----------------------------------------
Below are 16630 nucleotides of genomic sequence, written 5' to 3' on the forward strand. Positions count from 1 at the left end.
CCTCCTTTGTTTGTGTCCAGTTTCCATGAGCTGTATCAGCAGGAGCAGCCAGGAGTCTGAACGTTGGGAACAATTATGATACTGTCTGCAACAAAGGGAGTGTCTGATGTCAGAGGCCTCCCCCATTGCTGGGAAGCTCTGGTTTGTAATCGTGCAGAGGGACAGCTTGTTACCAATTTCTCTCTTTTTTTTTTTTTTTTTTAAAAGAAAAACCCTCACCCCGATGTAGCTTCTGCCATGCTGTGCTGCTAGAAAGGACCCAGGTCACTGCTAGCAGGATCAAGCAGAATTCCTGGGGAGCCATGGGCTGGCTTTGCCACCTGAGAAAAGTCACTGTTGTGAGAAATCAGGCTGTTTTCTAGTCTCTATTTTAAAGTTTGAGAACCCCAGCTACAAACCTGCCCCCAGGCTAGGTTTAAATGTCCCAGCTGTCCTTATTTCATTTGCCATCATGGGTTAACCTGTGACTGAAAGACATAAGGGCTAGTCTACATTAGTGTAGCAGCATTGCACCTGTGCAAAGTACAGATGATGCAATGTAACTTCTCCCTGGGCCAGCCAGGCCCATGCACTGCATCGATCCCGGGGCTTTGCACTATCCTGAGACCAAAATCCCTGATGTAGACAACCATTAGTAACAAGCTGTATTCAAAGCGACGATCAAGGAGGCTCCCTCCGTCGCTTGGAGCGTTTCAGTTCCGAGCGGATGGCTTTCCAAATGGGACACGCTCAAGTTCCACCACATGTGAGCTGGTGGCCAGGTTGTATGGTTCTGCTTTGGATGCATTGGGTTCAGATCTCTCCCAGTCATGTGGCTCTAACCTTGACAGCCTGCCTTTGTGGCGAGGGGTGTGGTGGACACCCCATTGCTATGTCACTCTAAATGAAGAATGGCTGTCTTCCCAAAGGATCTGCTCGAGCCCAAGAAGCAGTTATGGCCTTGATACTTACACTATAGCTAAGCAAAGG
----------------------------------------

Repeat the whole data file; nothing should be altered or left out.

Below are 16630 nucleotides of genomic sequence, written 5' to 3' on the forward strand. Positions count from 1 at the left end.
CCTCCTTTGTTTGTGTCCAGTTTCCATGAGCTGTATCAGCAGGAGCAGCCAGGAGTCTGAACGTTGGGAACAATTATGATACTGTCTGCAACAAAGGGAGTGTCTGATGTCAGAGGCCTCCCCCATTGCTGGGAAGCTCTGGTTTGTAATCGTGCAGAGGGACAGCTTGTTACCAATTTCTCTCTTTTTTTTTTTTTTTTTTAAAAGAAAAACCCTCACCCCGATGTAGCTTCTGCCATGCTGTGCTGCTAGAAAGGACCCAGGTCACTGCTAGCAGGATCAAGCAGAATTCCTGGGGAGCCATGGGCTGGCTTTGCCACCTGAGAAAAGTCACTGTTGTGAGAAATCAGGCTGTTTTCTAGTCTCTATTTTAAAGTTTGAGAACCCCAGCTACAAACCTGCCCCCAGGCTAGGTTTAAATGTCCCAGCTGTCCTTATTTCATTTGCCATCATGGGTTAACCTGTGACTGAAAGACATAAGGGCTAGTCTACATTAGTGTAGCAGCATTGCACCTGTGCAAAGTACAGATGATGCAATGTAACTTCTCCCTGGGCCAGCCAGGCCCATGCACTGCATCGATCCCGGGGCTTTGCACTATCCTGAGACCAAAATCCCTGATGTAGACAACCATTAGTAACAAGCTGTATTCAAAGCGACGATCAAGGAGGCTCCCTCCGTCGCTTGGAGCGTTTCAGTTCCGAGCGGATGGCTTTCCAAATGGGACACGCTCAAGTTCCACCACATGTGAGCTGGTGGCCAGGTTGTATGGTTCTGCTTTGGATGCATTGGGTTCAGATCTCTCCCAGTCATGTGGCTCTAACCTTGACAGCCTGCCTTTGTGGCGAGGGGTGTGGTGGACACCCCATTGCTATGTCACTCTAAATGAAGAATGGCTGTCTTCCCAAAGGATCTGCTCGAGCCCAAGAAGCAGTTATGGCCTTGATACTTACACTATAGCTAAGCAAAGG